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West Virginia Election Results: Joe Manchin Defeats John Raese In 2010 Senate Race

VICKI SMITH   11/ 2/10 11:51 PM ET   AP

West Virginia Election Results

MORGANTOWN, W.Va. — Democratic Gov. Joe Manchin overcame voter anger at President Barack Obama to win West Virginia's Senate race Tuesday, after a campaign in which he literally took up arms in one ad to show his distaste for some of his party's policies.

His Republican rival, businessman John Raese, claimed Manchin would be a "rubber stamp" for Obama's policies, but Manchin succeeded by focusing on his reputation as a leader who kept his state financially sound in hard times and showed a personal side as he responded to mining tragedies.

"We made tremendous strides in the state," Manchin said Tuesday of his six years as governor. "And the reason we did that's because we trusted one another. We worked together."

It was a crucial victory for Democrats struggling to keep control of the Senate. Polls had shown for weeks that they might lose the seat Robert Byrd held for a half-century until his death this year. With 92 percent of precincts reporting, Manchin led with more than 53 percent of the vote, compared with about 43 percent for Raese.

"Tonight we'll celebrate this victory, but tomorrow brings a long, hard road of rebuilding America," Manchin told supporters in Charleston. "I did not change West Virginia alone and I will not be able to change Washington alone. I'll work with everyone who is willing to put this country first."

A teary-eyed Raese conceded less than two hours after the polls closed and apologized to hundreds of cheering supporters. But he touted the revival of the GOP in a state where it's often been lethargic.

He also praised Republican gains across the country and said the party should be looking forward to 2012.

"We're gonna get rid of Obama in that election cycle," he said.

Voters were more worried about jobs than other issues dividing Republicans and Democrats, according to preliminary results of an exit poll conducted for The Associated Press on Tuesday. About six in 10 voters indicated the economy was the biggest issue gripping the nation, while two in 10 said health care was their greatest concern.

Manchin, descended from a family of well-regarded Democrats whose name has been known for generations, had the support of diverse groups, from the United Mine Workers and the West Virginia Coal Association to the National Rifle Association and the state and national chambers of commerce. After two coal-mine disasters in his state that killed a total of 41 men, Manchin is known even among those who don't follow politics as a calming and compassionate presence in a time of crisis.

Manchin set himself apart from Obama and the Democratic leadership in Congress by taking up a hunting rifle in one ad to show voters how much he opposes his own party's climate change legislation. He fired a shot into a target labeled "Cap and Trade Bill" and vowed to repeal what he calls "the bad parts of Obamacare."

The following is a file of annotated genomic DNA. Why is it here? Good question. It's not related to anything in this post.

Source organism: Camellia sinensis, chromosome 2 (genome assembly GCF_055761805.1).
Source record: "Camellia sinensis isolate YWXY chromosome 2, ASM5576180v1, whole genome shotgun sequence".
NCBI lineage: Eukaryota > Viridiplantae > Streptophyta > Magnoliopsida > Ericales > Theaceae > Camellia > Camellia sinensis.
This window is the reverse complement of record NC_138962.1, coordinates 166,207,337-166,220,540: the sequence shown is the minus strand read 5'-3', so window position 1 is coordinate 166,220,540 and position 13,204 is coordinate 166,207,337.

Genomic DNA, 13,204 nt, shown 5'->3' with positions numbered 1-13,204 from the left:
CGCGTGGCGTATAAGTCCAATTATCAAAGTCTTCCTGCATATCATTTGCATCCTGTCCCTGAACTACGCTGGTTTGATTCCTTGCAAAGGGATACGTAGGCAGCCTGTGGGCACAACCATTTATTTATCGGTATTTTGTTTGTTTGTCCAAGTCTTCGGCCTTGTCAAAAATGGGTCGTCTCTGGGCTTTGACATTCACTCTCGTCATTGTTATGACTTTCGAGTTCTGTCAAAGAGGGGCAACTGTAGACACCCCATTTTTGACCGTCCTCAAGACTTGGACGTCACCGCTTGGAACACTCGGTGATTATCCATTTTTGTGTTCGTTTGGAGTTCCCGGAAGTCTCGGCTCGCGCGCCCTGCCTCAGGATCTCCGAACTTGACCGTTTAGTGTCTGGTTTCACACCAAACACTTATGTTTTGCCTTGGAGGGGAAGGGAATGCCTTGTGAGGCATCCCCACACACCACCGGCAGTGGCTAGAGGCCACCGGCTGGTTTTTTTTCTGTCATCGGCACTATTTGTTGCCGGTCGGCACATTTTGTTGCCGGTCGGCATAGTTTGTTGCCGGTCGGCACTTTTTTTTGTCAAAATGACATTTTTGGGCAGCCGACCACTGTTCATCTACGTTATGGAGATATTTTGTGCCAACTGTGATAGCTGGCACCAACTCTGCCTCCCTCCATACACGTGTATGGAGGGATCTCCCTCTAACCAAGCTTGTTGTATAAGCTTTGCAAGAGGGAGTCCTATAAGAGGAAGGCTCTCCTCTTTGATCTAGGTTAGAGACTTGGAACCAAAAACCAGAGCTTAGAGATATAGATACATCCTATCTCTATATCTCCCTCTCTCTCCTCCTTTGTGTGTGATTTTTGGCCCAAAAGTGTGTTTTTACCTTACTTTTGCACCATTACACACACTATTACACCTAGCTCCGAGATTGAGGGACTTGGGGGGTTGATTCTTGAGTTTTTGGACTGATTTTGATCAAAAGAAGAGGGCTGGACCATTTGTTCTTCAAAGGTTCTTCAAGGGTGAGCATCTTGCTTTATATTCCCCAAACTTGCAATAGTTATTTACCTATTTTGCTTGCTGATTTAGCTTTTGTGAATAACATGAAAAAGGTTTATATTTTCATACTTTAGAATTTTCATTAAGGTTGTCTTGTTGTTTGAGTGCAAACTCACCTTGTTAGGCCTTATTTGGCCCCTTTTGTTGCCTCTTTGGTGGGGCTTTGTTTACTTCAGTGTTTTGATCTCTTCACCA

Raese, who previously ran twice for Senate and once for governor, had joked that his values are more conservative than those of the tea party. He had claimed his ideas about bloated government, unfair taxes and overregulation of industry would resonate with voters.

Raese built his campaign around a single line – "I won't be a rubber stamp for Barack Obama" – and stayed on message in nearly every campaign appearance, interview and ad.

The National Republican Senatorial Committee paid for an ad showing men in flannel shirts and baseball caps worrying that Manchin would side with Obama – but ended up pulling it after it was revealed that the casting call used to hire the actors had sought "a 'Hicky' Blue Collar look." The NRSC fired a Republican production firm over the wording, but not before wrongly blaming the gaffe on the casting firm.

Raese denounced the ad and said his campaign had nothing to do with it, but it still turned off some voters, including Democrat Jim Allison. The 85-year-old retired truck driver from Nitro also wasn't impressed with Raese's attempts to link Manchin to the president, who is very unpopular among West Virginians.

"The only thing he's hollered about is Obama," Allison said of Raese. "Obama's not running in this election. He's not even in it."

Manchin is expected to begin serving the final two years of Byrd's term in mid-November. The 92-year-old Byrd, the longest-serving senator in U.S. history, died in June, and Manchin appointed attorney Carte Goodwin to the seat until an election could be held.

Jay Rockefeller has held the state's other Senate seat since 1985, and both seats have been held by Democrats since Byrd entered the Senate in 1959.

Manchin will be replaced as governor by Senate President Early Ray Tomblin, a 58-year southern West Virginia Democrat who is the state Senate's longest-serving president.

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Associated Press writer Lawrence Messina contributed to this report.

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Filed by Elyse Siegel  |